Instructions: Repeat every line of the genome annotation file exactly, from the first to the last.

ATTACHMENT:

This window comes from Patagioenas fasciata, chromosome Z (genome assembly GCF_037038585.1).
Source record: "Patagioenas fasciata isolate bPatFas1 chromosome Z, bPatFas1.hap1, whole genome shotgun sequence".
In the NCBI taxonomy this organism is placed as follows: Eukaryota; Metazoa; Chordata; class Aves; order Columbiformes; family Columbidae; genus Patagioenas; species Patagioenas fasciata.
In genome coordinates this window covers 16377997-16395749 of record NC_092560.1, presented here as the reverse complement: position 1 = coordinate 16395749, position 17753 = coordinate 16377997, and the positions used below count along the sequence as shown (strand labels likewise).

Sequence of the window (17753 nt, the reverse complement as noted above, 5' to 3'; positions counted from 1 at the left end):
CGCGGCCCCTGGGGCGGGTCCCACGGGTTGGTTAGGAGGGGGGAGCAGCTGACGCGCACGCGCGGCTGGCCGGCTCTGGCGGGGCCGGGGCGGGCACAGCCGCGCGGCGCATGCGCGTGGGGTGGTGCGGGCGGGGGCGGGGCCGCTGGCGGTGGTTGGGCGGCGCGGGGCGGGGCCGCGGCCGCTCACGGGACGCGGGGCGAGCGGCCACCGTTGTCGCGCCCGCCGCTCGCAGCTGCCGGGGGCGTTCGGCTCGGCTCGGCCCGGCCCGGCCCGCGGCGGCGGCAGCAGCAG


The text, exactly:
This window comes from Patagioenas fasciata, chromosome Z (genome assembly GCF_037038585.1).
Source record: "Patagioenas fasciata isolate bPatFas1 chromosome Z, bPatFas1.hap1, whole genome shotgun sequence".
In the NCBI taxonomy this organism is placed as follows: Eukaryota; Metazoa; Chordata; class Aves; order Columbiformes; family Columbidae; genus Patagioenas; species Patagioenas fasciata.
In genome coordinates this window covers 16377997-16395749 of record NC_092560.1, presented here as the reverse complement: position 1 = coordinate 16395749, position 17753 = coordinate 16377997, and the positions used below count along the sequence as shown (strand labels likewise).

Sequence of the window (17753 nt, the reverse complement as noted above, 5' to 3'; positions counted from 1 at the left end):
CGCGGCCCCTGGGGCGGGTCCCACGGGTTGGTTAGGAGGGGGGAGCAGCTGACGCGCACGCGCGGCTGGCCGGCTCTGGCGGGGCCGGGGCGGGCACAGCCGCGCGGCGCATGCGCGTGGGGTGGTGCGGGCGGGGGCGGGGCCGCTGGCGGTGGTTGGGCGGCGCGGGGCGGGGCCGCGGCCGCTCACGGGACGCGGGGCGAGCGGCCACCGTTGTCGCGCCCGCCGCTCGCAGCTGCCGGGGGCGTTCGGCTCGGCTCGGCCCGGCCCGGCCCGCGGCGGCGGCAGCAGCAG